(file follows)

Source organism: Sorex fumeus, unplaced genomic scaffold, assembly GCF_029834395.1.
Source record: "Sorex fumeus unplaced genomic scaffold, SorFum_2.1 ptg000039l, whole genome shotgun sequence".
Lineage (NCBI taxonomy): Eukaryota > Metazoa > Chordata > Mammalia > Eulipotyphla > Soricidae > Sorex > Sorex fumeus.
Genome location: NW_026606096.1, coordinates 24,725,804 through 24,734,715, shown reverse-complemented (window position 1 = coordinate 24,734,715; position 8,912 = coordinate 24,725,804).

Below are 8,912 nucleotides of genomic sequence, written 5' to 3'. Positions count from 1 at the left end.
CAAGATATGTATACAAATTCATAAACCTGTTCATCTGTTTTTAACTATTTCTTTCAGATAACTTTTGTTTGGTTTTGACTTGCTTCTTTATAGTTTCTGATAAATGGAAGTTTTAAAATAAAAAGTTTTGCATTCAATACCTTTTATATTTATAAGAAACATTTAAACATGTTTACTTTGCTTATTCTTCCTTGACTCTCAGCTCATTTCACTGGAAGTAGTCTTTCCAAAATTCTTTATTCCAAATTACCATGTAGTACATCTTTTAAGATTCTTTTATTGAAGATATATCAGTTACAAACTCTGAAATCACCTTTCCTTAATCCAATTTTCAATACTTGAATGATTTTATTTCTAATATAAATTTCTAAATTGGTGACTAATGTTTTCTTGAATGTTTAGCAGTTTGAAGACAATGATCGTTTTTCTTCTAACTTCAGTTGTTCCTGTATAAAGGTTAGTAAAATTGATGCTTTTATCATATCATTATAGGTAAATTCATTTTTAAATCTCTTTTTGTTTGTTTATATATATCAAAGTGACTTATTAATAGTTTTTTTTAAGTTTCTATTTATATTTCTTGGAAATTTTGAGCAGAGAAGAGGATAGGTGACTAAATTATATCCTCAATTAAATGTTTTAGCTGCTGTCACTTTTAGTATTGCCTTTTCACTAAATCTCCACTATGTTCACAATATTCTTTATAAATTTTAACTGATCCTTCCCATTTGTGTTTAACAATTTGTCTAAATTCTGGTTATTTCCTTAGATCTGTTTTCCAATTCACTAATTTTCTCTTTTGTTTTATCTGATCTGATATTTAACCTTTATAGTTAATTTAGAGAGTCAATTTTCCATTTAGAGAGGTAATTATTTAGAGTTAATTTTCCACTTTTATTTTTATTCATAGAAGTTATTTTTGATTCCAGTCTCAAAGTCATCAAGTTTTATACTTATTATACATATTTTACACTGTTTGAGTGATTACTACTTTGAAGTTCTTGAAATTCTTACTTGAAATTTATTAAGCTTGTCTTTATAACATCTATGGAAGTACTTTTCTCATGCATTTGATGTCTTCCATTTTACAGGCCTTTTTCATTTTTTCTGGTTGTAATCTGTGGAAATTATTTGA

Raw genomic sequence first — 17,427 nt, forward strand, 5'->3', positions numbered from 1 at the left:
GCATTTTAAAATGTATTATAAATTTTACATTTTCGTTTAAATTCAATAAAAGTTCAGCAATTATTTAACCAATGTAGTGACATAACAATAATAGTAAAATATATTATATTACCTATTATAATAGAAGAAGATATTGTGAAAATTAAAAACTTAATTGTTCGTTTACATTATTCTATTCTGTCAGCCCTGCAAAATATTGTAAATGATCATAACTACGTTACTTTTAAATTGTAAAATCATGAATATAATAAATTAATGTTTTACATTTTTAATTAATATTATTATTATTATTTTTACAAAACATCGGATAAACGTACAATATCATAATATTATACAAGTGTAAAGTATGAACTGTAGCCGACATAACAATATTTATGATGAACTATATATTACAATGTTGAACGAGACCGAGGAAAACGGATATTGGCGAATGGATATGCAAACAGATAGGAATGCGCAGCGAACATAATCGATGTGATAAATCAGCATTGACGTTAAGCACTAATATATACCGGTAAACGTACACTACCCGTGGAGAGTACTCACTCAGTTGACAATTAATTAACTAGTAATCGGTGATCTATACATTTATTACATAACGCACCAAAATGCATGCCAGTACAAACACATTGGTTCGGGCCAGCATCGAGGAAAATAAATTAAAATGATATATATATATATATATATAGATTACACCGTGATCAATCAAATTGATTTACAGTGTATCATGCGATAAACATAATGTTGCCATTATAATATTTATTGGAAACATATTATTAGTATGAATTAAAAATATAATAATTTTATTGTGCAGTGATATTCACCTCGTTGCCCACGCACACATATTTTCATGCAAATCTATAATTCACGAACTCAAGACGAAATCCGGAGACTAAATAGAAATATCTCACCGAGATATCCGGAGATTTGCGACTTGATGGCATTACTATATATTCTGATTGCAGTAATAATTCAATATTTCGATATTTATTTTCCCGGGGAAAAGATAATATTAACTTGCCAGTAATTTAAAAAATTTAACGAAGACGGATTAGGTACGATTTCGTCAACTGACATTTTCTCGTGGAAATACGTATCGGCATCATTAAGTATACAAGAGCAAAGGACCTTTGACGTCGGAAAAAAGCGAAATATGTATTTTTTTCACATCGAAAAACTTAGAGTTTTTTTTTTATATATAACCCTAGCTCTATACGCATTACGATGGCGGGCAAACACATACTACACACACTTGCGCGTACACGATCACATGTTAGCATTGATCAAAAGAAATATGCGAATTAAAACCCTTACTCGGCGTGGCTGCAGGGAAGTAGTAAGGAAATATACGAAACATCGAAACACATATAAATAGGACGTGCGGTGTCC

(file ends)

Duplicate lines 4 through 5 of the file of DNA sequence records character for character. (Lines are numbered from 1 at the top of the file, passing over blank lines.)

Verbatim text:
Genome location: NW_026606096.1, coordinates 24,725,804 through 24,734,715, shown reverse-complemented (window position 1 = coordinate 24,734,715; position 8,912 = coordinate 24,725,804).

Below are 8,912 nucleotides of genomic sequence, written 5' to 3'. Positions count from 1 at the left end.